Between the Covers / Shhhh... we're reading.   Photo of reading after bedtime
Adult | Fiction

 

RSS this blog

Tags

Adult

+ Fiction

+ Nonfiction

Teen

+ Fiction

   Nonfiction

Children

+ Fiction

+ Nonfiction

Author Interviews

Awards

Free Play With BCPL new icon

In the News

New Next Week new icon

Popcorn Reviews With BCPL

   Movies new icon

   TV Shows new icon

 

Bloggers

 


Sleeping Giants

posted by: August 1, 2016 - 7:00am

Cover art for Sleeping GiantsSleeping Giants by Sylvain Neuvel is a captivating new science fiction novel about a giant metal robot whose parts are strewn across different parts of the earth and the physicist determined to uncover its origins and purpose. Dr. Rose Franklin encountered the robot firsthand when she was a young girl. She was riding her bike when, suddenly, she fell through the ground and into the palm of a giant metal hand. Rose slowly learns that the hand is just one of many robot parts being discovered around the world, but it’s not clear what these robots were meant for. Making human lives easier? Destroying human lives? The story is told in journal entries, interviews and transcripts, so the reader feels the suspense of trying to piece the story together. Each interviewer and interviewee shares a new perspective to this mystery, and the results unfold at a thrilling pace.

 

This novel is engaging and moves quickly. Its realistic premise makes it a great read for fans of The Martian and science fiction lovers. Although the scientific and robotic concepts are realistic, the language and style of the story are easily digestible. Neuvel has an education in linguistics and a background as a software engineer, so his story is fun to both read and speculate about. It's the first book in a new series, so readers who enjoy this book can look forward to the next installment Walking Gods, coming out in April 2017.

 


 
 

Missing, Presumed

posted by: July 27, 2016 - 7:00am

Cover art for Missing, PresumedWhen Detective Sergeant Manon Bradshaw arrives on the scene of the crime, the door is hanging open, there is an abandoned coat in the foyer and broken glass and blood splatter in the kitchen. These are the only clues to track in Missing, Presumed by Susie Steiner. The victim is Ph.D. candidate Edith Hind, daughter of eminent surgeon Sir Ian Hind. Sir Ian is highly connected, but despite pressure from the Home Secretary, there are very few clues to follow, and time is running out for Edith and the Cambridgeshire Police.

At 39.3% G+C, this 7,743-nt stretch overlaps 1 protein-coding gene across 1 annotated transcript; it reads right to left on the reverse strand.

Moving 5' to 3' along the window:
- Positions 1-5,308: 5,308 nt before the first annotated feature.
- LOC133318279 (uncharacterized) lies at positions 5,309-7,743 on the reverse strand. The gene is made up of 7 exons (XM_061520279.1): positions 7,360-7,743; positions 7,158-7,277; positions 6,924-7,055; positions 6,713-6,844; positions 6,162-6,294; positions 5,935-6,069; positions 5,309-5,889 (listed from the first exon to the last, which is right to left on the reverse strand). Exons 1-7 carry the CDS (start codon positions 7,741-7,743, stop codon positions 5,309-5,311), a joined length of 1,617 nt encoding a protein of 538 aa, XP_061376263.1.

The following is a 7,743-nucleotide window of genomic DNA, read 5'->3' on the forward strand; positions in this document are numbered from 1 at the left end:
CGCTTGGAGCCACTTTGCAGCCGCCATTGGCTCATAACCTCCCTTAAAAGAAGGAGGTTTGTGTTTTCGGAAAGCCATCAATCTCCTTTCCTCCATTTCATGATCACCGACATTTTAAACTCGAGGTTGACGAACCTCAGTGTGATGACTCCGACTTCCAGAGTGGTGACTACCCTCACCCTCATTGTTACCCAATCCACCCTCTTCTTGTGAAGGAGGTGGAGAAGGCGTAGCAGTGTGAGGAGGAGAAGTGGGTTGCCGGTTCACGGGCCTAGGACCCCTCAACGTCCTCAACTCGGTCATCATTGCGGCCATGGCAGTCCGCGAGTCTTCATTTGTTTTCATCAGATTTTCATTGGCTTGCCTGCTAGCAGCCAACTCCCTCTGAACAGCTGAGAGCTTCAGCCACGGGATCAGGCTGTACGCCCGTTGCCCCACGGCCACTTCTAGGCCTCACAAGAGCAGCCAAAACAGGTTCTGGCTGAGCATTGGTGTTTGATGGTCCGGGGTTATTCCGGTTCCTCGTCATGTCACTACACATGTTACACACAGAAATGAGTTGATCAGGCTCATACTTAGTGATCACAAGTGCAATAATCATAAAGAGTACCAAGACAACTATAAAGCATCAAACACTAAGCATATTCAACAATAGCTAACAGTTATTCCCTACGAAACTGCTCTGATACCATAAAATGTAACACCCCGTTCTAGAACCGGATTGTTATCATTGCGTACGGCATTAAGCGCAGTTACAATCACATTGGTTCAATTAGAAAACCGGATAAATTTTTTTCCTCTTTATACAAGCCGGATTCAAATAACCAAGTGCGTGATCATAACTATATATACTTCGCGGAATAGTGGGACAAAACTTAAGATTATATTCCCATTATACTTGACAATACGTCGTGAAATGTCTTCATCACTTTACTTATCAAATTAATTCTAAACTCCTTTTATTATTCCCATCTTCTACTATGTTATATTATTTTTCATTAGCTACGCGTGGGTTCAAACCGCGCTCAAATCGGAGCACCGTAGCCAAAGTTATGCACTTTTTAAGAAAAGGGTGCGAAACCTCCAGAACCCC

Manon’s frustration grows as the first 72 hours — considered the most vital in a missing person’s case — seep away. As the press circles the scene like vultures, devouring the most salacious details of Edith’s love life, Manon’s team scrambles to gather more clues. With the clock ticking and pressure on every side, Manon must delve the deepest secrets of a very private prominent family to unearth what really happened to Edith.

 

Steiner uses multiple perspectives from different characters to create a wholly believable story with psychological depth. She develops the characters through their distinct eccentricities; Manon listens to a police scanner to ease herself to sleep, her colleague Davy peppers police jargon throughout his conversations and the missing Edith can recycle anything into an art project. One revelation after another brings you to a conclusion you do not see coming. This police procedural has all the elements of a riveting psychological thriller. Missing, Presumed is a beautifully written novel by an up-and-coming writer.

 


 
 

Harrow County

posted by: July 20, 2016 - 7:00am

Harrow CountyStrange things are happening in Harrow County. Unrecognizable shadows roost in the barns. A boy’s skin is found hanging in the woods, shed like a snake. And young Emmy is starting to remind  the townsfolk of someone they tried hard to forget.

 

Harrow County, the new series by writer Cullen Bunn and artist Tyler Cook, is a coming-of-age tale told with the moody evocations of a campfire horror story. At times both wondrous and horrifying, it centers on a teenage girl’s journey to discover the darkness and magic of the supernatural.

 

Although she doesn’t know it, Emmy is the reincarnation of Hester Beck, a powerful witch the townsfolk burned at the stake before Emmy was born. In her time, Hester created countless haints (a southern colloquialism for restless spirits) that terrorized the town but now look to Emmy for guidance. On top of that, her neighbors suspect that Emmy’s new powers mean she’ll be just as bad as Hester. To survive them both, Emmy must learn to find humanity in the creatures of the woods.

 

Tyler Crook’s vivid watercolors bring a kaleidoscopic warmth to the southern ghost story. Even his most unsettling creatures move with such character that they become sympathetic, such as the lonely minotaur the Abandoned or the Skinless Boy who is introduced as the most disturbing creature in the book but slowly becomes as friendly and approachable as a pet dog.

 

With this comic next in line for a small screen adaptation, fans of other dark comic adapted TV such as the recent hits Outcast and Preacher will want to take note. The creators have even made their own soundtrack — such is their dedication to giving readers the willies.


categories:

 
 

Pages

Subscribe to RSS - Fiction